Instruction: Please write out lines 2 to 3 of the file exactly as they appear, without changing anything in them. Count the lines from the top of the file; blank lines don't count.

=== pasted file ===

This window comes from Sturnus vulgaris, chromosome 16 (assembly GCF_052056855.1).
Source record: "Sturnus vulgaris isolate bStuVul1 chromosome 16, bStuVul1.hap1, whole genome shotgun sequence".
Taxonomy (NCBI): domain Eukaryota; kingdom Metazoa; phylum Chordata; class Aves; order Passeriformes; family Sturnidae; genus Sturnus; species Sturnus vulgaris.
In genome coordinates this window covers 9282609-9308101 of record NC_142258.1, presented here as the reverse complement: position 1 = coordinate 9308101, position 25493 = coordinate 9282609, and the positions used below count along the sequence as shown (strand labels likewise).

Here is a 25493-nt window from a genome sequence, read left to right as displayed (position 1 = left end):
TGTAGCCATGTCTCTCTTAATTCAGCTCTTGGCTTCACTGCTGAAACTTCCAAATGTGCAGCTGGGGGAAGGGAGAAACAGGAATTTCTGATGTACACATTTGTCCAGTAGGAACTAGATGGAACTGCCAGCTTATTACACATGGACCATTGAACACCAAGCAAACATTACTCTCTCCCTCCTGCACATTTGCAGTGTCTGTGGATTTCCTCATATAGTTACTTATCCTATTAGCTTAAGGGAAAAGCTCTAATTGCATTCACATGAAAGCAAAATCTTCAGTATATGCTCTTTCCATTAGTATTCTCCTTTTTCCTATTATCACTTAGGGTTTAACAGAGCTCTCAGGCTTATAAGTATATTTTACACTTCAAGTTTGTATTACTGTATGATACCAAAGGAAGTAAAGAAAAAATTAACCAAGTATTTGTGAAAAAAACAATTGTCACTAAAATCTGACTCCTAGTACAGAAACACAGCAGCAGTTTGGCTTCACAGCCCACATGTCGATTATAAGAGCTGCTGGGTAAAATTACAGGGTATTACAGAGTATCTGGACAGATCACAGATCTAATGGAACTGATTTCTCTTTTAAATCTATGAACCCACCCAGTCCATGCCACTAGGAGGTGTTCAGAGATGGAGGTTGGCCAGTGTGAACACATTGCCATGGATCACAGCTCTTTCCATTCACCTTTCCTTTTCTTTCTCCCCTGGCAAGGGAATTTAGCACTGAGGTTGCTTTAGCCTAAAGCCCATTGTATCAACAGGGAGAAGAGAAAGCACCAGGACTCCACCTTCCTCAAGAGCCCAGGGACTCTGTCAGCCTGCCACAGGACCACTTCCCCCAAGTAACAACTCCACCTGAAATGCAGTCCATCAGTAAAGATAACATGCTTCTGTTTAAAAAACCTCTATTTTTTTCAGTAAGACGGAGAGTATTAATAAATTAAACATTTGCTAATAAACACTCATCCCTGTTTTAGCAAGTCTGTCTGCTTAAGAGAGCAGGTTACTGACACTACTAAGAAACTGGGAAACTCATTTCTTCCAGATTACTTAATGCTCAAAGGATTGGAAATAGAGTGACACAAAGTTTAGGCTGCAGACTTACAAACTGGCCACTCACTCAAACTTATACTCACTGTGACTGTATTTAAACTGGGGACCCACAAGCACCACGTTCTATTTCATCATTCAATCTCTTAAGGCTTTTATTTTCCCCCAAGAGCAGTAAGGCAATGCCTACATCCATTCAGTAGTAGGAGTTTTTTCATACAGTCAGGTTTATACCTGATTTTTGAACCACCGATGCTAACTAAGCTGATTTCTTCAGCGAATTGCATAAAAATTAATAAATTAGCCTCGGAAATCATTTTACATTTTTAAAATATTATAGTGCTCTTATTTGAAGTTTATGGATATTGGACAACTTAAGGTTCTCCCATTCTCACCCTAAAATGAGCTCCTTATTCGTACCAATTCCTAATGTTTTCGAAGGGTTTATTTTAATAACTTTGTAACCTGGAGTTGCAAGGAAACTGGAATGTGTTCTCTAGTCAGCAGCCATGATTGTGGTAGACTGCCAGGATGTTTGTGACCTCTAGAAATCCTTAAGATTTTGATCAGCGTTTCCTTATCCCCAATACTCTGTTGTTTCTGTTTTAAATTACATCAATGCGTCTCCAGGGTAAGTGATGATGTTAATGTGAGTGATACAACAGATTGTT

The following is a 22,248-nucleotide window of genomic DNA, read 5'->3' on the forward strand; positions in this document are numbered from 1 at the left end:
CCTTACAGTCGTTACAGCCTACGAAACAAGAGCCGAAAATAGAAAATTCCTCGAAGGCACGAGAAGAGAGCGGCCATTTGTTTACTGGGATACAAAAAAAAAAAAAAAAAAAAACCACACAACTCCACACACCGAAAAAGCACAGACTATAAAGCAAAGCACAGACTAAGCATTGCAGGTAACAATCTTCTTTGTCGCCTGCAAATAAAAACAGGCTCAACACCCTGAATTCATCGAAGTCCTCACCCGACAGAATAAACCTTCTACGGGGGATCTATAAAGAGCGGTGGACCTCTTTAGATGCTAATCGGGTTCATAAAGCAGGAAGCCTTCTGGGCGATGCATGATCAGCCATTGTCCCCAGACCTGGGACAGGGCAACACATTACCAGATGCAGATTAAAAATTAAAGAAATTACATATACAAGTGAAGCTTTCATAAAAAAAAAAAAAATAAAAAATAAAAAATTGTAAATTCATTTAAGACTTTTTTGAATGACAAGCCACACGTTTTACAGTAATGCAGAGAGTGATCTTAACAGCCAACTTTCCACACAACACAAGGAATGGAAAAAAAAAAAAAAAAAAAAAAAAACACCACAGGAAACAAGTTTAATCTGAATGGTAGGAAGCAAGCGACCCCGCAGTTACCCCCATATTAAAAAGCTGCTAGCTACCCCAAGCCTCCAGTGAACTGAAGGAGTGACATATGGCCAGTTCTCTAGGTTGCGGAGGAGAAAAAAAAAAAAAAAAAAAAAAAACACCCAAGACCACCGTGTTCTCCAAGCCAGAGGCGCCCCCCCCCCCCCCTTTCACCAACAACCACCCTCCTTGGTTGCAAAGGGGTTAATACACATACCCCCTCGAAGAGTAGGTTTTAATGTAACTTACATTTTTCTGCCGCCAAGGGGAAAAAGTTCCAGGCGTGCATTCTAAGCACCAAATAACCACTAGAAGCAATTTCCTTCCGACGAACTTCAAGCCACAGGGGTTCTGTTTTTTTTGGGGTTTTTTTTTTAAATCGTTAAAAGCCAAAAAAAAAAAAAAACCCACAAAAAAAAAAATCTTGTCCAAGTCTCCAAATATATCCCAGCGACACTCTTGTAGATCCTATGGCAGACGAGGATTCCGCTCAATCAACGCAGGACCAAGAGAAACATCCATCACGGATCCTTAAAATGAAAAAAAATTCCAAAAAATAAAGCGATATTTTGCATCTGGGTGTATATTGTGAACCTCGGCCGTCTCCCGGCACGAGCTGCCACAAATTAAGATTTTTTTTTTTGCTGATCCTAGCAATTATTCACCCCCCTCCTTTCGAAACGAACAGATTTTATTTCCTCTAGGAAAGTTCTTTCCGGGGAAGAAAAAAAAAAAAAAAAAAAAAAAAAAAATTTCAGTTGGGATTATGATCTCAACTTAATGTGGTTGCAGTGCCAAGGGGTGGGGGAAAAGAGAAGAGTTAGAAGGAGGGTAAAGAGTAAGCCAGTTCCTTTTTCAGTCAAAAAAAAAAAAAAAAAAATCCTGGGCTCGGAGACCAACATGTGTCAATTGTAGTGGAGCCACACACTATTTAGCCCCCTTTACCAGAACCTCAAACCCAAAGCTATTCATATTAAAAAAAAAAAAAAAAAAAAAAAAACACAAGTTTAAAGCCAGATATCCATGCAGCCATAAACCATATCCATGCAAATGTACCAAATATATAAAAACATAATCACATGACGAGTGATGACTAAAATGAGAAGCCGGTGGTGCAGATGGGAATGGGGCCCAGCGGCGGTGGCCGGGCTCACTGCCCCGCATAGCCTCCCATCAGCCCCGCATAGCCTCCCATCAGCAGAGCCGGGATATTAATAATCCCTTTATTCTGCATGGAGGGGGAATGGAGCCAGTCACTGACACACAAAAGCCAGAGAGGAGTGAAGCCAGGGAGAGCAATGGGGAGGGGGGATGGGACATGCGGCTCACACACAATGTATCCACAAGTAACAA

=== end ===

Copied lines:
Source record: "Sturnus vulgaris isolate bStuVul1 chromosome 16, bStuVul1.hap1, whole genome shotgun sequence".
Taxonomy (NCBI): domain Eukaryota; kingdom Metazoa; phylum Chordata; class Aves; order Passeriformes; family Sturnidae; genus Sturnus; species Sturnus vulgaris.